It was a campaign of streaks. At its best, Neftekhimik reeled off a 10-game winning sequence, the club’s best in the KHL. And it wasn’t due to a kind run of games, either: five of those 10 victories were against Ak Bars, CSKA, Dynamo Moscow and SKA (twice). On the other side, Neftekhimik lost six straight before that series, and six more afterwards. It all added up to a struggle to make it into the playoff places.
In the end, a run of seven wins from nine games in February secured eighth place in the East, holding off a late run from Amur and outlasting a travel-weary Kunlun. That set-up a Tatarstan derby in post-season but there would be no repeat of those earlier problems for Ak Bars. An 8-0 win in Kazan set the tone, and the series ended in a sweep.
Vyacheslav Butsayev began his coaching career at CSKA, where he had several spells as an interim head coach without ever being able to secure the top job. He moved to newly-formed Sochi in 2014 to get his first permanent role behind the bench and twice took the Leopards to the playoffs before leaving after his third season with the Black Sea club.
Butsayev replaced Andrei Nazarov at Neftekhimik partway through the 2018-2019 season and the past campaign was his first full term with the club. There was visible improvement: 12 more points and a playoff place, which was enough to earn another year in the post.
Dispensing with imports is something of a summer tradition in Nizhnekamsk and this year, like last, all five left the club. Jacob Berglund’s move to Traktor was perhaps the biggest disappointment: after struggling to settle at Dinamo Riga, the Swede moved to Neftekhimik and became the most productive player in terms of points per game, if not absolute numbers.
A couple of the club’s own prospects also moved on. Defenseman Damir Sharipzyanov, 24, is going to Avangard after three seasons as a regular on the Neftekhimik blue line. More frustrating, perhaps, is the departure of 22-year-old forward Arsen Khisamutdinov. He was a scoring sensation in the VHL last season, producing 13 (9+4) points in 14 games. Still learning his trade in the KHL, the youngster featured in 31 games for Neftekhimik but has opted to try his luck within the Montreal Canadiens organization.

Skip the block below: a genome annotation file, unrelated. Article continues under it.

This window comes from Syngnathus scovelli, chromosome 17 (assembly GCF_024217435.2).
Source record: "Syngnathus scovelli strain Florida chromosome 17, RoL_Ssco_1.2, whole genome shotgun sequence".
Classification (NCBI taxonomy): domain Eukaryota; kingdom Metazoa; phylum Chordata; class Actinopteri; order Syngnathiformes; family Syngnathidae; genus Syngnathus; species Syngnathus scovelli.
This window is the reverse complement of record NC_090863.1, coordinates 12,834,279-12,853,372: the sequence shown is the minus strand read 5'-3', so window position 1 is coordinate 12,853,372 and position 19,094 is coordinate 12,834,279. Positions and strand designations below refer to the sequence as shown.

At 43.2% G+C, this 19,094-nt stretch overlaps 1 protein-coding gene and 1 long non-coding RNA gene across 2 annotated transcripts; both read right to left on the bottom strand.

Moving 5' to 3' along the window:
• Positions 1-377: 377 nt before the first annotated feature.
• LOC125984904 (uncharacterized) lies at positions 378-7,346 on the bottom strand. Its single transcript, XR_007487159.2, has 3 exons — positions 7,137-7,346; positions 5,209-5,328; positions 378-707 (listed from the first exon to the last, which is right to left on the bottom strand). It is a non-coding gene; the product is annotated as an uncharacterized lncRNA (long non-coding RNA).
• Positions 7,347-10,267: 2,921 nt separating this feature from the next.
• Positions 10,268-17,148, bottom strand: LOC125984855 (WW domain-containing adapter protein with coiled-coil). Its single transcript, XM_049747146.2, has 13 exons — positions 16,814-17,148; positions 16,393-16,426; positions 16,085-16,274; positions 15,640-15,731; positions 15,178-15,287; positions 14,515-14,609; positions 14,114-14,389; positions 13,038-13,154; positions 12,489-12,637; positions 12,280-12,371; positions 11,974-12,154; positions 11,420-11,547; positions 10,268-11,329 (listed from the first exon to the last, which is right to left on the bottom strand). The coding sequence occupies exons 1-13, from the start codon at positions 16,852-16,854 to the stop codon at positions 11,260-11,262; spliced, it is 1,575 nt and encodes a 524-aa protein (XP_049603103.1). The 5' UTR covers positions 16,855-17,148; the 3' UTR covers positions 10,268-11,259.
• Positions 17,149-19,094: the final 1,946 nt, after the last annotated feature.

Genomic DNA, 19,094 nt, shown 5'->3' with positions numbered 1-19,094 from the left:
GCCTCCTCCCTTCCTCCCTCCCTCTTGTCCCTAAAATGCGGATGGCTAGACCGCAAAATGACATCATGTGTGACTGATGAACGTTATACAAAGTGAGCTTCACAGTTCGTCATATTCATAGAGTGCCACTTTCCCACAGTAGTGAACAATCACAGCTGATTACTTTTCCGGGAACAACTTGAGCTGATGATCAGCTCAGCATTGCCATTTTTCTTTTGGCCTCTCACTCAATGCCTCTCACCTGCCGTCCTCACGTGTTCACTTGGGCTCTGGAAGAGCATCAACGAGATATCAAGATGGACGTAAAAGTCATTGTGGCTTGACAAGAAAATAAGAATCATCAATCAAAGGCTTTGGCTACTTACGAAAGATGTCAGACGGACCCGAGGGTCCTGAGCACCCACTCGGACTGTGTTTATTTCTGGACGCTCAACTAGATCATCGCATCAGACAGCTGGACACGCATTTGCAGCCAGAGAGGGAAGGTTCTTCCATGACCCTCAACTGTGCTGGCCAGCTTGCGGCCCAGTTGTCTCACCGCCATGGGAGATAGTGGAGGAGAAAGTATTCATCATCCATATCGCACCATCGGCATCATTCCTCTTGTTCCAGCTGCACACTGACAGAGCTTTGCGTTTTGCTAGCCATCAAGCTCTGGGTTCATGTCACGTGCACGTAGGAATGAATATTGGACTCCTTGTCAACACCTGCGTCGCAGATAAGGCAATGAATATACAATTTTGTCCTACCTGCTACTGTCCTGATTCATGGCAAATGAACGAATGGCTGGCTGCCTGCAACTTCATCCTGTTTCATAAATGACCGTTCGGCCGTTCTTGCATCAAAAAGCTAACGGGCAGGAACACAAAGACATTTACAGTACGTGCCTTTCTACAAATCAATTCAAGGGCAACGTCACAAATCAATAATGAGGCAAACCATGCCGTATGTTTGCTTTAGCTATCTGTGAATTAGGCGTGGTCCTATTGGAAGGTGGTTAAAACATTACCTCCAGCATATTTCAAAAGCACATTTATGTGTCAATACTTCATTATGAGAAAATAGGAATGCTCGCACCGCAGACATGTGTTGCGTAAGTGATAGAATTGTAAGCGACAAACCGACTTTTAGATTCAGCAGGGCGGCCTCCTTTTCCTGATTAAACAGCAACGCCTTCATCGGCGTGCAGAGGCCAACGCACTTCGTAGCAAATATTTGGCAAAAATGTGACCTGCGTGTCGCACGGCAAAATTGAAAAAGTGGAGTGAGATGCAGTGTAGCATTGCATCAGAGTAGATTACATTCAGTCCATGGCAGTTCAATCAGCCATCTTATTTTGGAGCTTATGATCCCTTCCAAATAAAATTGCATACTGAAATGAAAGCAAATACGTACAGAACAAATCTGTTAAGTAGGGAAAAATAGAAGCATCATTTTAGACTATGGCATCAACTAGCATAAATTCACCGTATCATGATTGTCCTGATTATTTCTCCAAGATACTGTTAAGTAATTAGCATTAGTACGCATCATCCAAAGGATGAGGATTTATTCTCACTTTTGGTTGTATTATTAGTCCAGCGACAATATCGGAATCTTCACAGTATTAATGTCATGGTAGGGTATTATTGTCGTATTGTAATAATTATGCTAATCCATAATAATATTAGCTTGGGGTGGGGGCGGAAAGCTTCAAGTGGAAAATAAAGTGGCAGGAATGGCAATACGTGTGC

Imports out means new imports in. For many KHL followers, Libor Hudacek’s name will be the most familiar: his brother, Julius, plays in goal for Spartak and the 29-year-old Slovak had a couple of solid seasons with Slovan earlier in his career. Finnish defenseman Otso Rantakari has a Liiga title under his belt with Tappara and scored heavily while playing in Switzerland last year, while fellow blue liner Julian Melchiori made 30 NHL appearances with Winnipeg and is heading to Europe for the first time after a few years in the AHL.
There’s also plenty of experience joining the offense, with Belarusian international Andrei Kostitsyn signing up, along with former Ak Bars man Vladimir Galuzin and Alexander Kucheryavenko, veteran of more than 500 games with Avtomobilist, Avangard, SKA and Vityaz. With that kind of background around him, Maxim Groshev will enjoy plenty of guidance after he was the youngest goalscorer of last year’s championship, finding the net at the age of just 17.
Pavel Poryadin, who just turned 24, made his KHL debut back in 2015. But last season was when it all came together for him. With 29 points and 14 goals he was among his team’s scoring leaders and that form earned him a first call-up for team Russia. His performances in Sweden suggested that he has the potential to be more than a reserve for the Red Machine. If he can continue his progress in the coming campaign, this Moscow native could well put himself on the radar of the league’s top clubs.
Poryadin’s effectiveness isn’t just measured in goals and assists. When the playoffs were halted in mid-March, he held an absolute record in the KHL. No player had drawn more penalties than the 30 offenses Poryadin had provoked from frustrated opponents. Talented enough to pile up the points, and tough enough to withstand the rough treatment that can generate, he looks set to bolster his reputation in the coming months.
With the team’s leading defensemen leaving in the summer — only Alexander Bryntsev remains of those who averaged 15 minutes per game — Butsayev is rebuilding almost from scratch on the blue line. Among the forwards, there is a little more to work with, but several big contributors won’t be back this year.
As usual, then, it seems that Neftekhimik will battle away in that group of clubs ranked 6th-10th in the East. A good season will secure a playoff place, a great season would take the team past the first round. But anything below the best these players can offer will surely see Butsayev & Co on vacation by the end of February.